The Mockery of Justice in Pakistan

‘Jirgah’ in Pashto and ‘Panchayat’ in Punjabi are terms used to represent the parallel justice systems in tribal communities. The gist of the Jirgah system is that the elders of the tribe act as mediators where the disputant parties bring their claims to be adjudicated upon. The mediator hears the issues and applies the local customs and laws which usually differ from the laws applied by the courts operating under constitution. At the end of the proceedings, he reaches a decision which is binding in the local area.

Tribal Jirgahs use bizarre methods to find the accused guilty. On some occasions the accused have been forced to walk on burning coals barefooted. If the feet are burned it is taken as sign of guilt and they are further punished. If he is without injury then he is considered innocent. This custom is called (Bha-pani) bha mean fire and pani is the water. Other archaic torturous methods are also used to determine guilt such as water-boarding and water dripping.

Furthermore, the traditional tribal practice of Karo Kari is also supported by the Jirgah system in Sindh which is a form of honour killing. Karokari is a compound word literally meaning “black male” and “black female, “and is used metaphorically for adulterer and adulteress. This tradition in Sindh is an intervention from the Pashtun culture. The Karo Kari tradition decrees that the family whose honour has been offended should kill those who are allegedly responsible for it. However, in practice the victims of this tradition are mostly women. The head of the tribes who preside Karo-Kari Jirgahs readily punish the accused even at the slightest of suspicions without concrete proof of their relationship.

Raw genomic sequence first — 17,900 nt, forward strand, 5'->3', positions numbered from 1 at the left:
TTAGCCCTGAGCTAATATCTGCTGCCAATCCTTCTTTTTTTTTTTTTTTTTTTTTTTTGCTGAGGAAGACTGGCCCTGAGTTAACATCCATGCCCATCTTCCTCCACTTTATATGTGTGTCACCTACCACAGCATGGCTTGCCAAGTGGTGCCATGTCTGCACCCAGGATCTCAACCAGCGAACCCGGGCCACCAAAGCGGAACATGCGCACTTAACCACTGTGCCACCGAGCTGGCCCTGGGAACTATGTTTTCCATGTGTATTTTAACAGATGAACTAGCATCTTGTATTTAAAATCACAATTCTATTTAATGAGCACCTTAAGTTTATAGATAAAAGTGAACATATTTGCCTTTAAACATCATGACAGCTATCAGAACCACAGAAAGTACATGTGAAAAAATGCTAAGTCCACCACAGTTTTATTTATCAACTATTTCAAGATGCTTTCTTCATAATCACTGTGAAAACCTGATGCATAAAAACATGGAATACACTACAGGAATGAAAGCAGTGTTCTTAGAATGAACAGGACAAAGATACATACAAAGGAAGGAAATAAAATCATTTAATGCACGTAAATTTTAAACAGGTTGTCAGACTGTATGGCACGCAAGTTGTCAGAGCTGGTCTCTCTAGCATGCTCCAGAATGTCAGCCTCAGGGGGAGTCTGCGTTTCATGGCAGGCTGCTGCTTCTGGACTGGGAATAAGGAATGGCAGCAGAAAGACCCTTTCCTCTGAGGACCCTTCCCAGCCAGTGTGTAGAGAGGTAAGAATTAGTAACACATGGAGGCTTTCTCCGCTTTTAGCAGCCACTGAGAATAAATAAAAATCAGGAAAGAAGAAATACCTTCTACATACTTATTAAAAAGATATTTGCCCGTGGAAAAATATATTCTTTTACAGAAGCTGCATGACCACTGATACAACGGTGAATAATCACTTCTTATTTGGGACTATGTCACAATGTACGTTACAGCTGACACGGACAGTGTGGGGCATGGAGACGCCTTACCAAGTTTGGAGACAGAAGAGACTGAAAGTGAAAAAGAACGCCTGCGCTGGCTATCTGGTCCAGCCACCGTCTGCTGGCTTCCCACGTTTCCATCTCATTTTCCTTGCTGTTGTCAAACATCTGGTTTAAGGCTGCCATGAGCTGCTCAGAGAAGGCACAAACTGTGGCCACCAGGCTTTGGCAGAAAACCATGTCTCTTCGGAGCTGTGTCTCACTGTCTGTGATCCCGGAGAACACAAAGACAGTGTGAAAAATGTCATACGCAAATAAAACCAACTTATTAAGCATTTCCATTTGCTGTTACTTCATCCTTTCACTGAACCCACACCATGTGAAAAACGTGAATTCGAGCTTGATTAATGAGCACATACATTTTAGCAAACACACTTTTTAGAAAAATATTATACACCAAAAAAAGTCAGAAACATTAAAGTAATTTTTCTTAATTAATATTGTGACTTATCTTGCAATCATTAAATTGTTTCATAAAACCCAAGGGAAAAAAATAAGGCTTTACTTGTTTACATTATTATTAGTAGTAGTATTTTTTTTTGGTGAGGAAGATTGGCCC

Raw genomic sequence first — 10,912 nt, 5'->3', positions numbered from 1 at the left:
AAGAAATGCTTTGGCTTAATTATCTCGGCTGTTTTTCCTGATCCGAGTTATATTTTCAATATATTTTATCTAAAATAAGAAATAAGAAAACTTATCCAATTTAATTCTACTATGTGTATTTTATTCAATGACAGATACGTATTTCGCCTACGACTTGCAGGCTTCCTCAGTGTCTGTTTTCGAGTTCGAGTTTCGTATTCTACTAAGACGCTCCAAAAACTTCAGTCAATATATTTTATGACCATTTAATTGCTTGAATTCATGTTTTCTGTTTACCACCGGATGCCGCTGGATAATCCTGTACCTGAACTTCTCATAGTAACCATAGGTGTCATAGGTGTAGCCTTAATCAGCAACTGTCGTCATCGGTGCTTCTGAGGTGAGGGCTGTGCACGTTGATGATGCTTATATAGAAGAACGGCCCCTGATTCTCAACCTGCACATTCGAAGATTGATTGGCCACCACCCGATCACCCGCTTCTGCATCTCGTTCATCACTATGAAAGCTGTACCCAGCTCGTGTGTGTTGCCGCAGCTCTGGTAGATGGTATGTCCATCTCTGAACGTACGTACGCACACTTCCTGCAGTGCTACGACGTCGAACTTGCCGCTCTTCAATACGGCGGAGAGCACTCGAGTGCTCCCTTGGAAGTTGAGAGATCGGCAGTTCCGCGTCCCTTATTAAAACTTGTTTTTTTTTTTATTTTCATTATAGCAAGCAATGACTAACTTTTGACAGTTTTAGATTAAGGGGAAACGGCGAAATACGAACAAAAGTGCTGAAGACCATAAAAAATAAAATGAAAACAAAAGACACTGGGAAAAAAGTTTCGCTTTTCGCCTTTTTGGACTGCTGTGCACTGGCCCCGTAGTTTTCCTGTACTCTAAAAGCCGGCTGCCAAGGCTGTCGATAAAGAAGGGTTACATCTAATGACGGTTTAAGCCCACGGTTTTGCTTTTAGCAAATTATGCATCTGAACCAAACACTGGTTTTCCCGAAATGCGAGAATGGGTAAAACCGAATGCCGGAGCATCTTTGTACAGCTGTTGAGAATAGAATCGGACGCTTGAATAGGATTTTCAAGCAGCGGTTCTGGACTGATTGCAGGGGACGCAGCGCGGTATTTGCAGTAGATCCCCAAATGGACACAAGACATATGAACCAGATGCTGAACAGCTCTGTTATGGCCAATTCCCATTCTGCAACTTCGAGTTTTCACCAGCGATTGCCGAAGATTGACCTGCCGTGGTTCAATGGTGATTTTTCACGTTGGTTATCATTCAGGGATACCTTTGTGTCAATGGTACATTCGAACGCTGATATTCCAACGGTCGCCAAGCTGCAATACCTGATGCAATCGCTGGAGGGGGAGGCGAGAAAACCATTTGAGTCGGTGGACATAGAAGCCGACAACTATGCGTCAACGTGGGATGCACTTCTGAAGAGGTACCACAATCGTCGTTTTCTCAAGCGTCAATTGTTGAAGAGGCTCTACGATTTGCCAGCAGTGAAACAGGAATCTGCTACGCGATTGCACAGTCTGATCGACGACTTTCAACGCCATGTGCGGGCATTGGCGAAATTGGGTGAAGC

The conviction is awarded on the basis of mere suspicion, usually it operates by what is called in Sindhi language ”Tanno” which means taunting. A family having unpleasant relations with the other taunt the men of the other family for unreasonable behaviour of their women without any solid evidence, and in return the brother/father or husband have to kill their women in order to preserve their honour, Taano is not the only ground for awarding such punishments. A Sindhi woman living under the influence of tribal customary practice will be alleged of being a Kari if she is found frequently looking from the door or window, talking to a male who is not a close relative, praising any male except her husband or if she was unfortunate enough to wear makeup.


In most of tribal areas, women do not have control over their lives nor free consent when it comes to their marriage. Their futures are determined and controlled by tribal customs and the male members of their family. Only male members of the family have vested in them the prerogative to choose a man for their female family members, a woman’s wish to marry a man of her own choice is considered as a defamatory step to the honour of her family and subsequently, she will be charged as being a Kari. Sometimes a married person who wishes to get rid of his wife declares her a Kari on the basis of mere suspicions and kills her. And the protection which is awarded to such actions in tribe is by their feudal lords through the Jirgah system.